Will Progress Always Be Built On Top of the Dead?

I’m tired of our enlightenment being built upon the bones of the dead.

I’m tired of living in a world where we only seem to take action after tragedy and then as the pain fades away so does our resolution. I’m tired of our “forward progress” being made by the result of hatred rather than the desire for something better. I’m tired of looking at history and knowing that our greatest movements were paid for in the lives of hundreds and thousands of people. And I’m tired of wondering if it will always be that way. 

It bothers me that our desire for change and better tomorrows is fickle, depending on what is happening right now. Is our attention span so short that we forget the news of yesterday and only have room in our heads and hearts for the actions of the present? Let’s start with an example that says nothing of hatred, only of our fickleness: Not too long ago people were screaming over Ebola (which, by the way, seemed to stop completely the day after elections), but before that it was N1H1, Anthrax, West Nile, Bird Flu, SARS… I’m sure I can continue. We jump crazily from crisis to crisis because that’s what makes news and we must be fed fear in order to desire action. Our fear bleeds into our politics and our politics bleed into our deeds. And too, too often our deeds are based in hatred and fear rather than thought and reason.

The LGBT movement has made more progress in a shorter amount of time than any movement I’m aware of. But how many people had to be kicked out of their homes or spit on by their loved ones before we as a culture felt willing to accept them? How many gay people were killed by their “normal” and “better” counterparts? For how many generations did we scream “you’re not natural!” before we whispered “I accept you as you are.” Even when our roads are not paved with blood, they are often paved in pain, and while they have led us to a brighter future than past, the bones of the dead still crunch beneath our feet in a sickening retelling of all that has made us “great”.

Today I hear people screaming about Islam. I hear the outcry for “justice” and a demand for “liberty.” I hear people say that Muslims are less than human, and all I can keep thinking is:

Every year we put up posters for Black History Month and I know the ink for them was made with the blood of those who fought to be considered more than animals or livestock. The road to Native American Week was paved with the same bones crushed beneath the wagon wheels of Manifest Destiny.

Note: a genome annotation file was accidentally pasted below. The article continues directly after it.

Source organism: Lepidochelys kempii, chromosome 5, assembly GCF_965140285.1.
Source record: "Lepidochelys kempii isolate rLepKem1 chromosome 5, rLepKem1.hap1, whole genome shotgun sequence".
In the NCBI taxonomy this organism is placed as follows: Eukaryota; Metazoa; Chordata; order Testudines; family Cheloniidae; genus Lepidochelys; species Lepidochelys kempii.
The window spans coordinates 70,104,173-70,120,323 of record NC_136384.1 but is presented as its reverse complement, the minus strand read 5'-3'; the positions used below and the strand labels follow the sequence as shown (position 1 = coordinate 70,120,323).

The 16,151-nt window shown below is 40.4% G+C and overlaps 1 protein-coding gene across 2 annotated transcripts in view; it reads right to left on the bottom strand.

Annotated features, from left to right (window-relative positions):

How many people will have to die before this group, too, is considered human?

I ask these words and people scream: “They killed first! They deserve it!”

No. How dare anyone make such accusations that an entire culture deserves to be crushed beneath your heel because of the actions of a few? I understand that a group of Islamic extremists committed a horrible, horrible deed in France and part of me understands the knee-jerk reaction of people crying for vengeance. But I cannot understand how we as a culture can be willing to take away the rights of a million people based on the actions of those few and then turn our heads away and NOT try to take guns away from White males– the group that has been behind almost every school shooting on our own soil in the last fifteen years.

I do not understand a culture that can say that the actions of one extremist reflects the desires of a million people, and then, when it’s one of our “own” killing our children, declare that that’s just a psychopath or a lone gunman.The hypocrisy is suffocating.

So people scream for the deaths of those that are “less than human” and forget that their words are just as hate-filled as those that declared the same about other races in previous generations. And eventually one too many innocent people die and we start to realize that those “monsters” really were human all along. So we try to cover our tracks with remembrance weeks and memorials (unless there’s not a big enough outcry and then it just fades quietly away like Japanese Internment Camps or Native boarding schools), and we move on to other people that will eventually teach us tolerance through death and outcries. The order continues its sickening, horrifying dance.

When will we start making progress without bloodshed? How many people have to die before our “enemies” are not spoken about with vengeance and spite? At least a few people reading this might be tempted to respond: “at least one more of their side.” But that doesn’t help us. By responding to hatred with more hatred, you are not setting an even score of

US: 1 Them: 1

but instead set the standard:

Hatred: 2 Humanity: 0

And there’s something wrong with that.

I realize even as I write this that I am making generalizations as much as anyone. It strengthens me to know that for every parent that screams “You’re not my son anymore!” there are a dozen people willing to whisper “I am here and I support you.” For every innocent’s gravestone that is erected there are a hundred who bow their heads in mourning. For every heart-wrenching event there are a thousand willing to take action and provide support. Those that are evil will always be outnumbered by those who are good.

I only wish that the good were more willing to stand and make changes in the light of our every-day occurrences, and not have to wait until tragedy.


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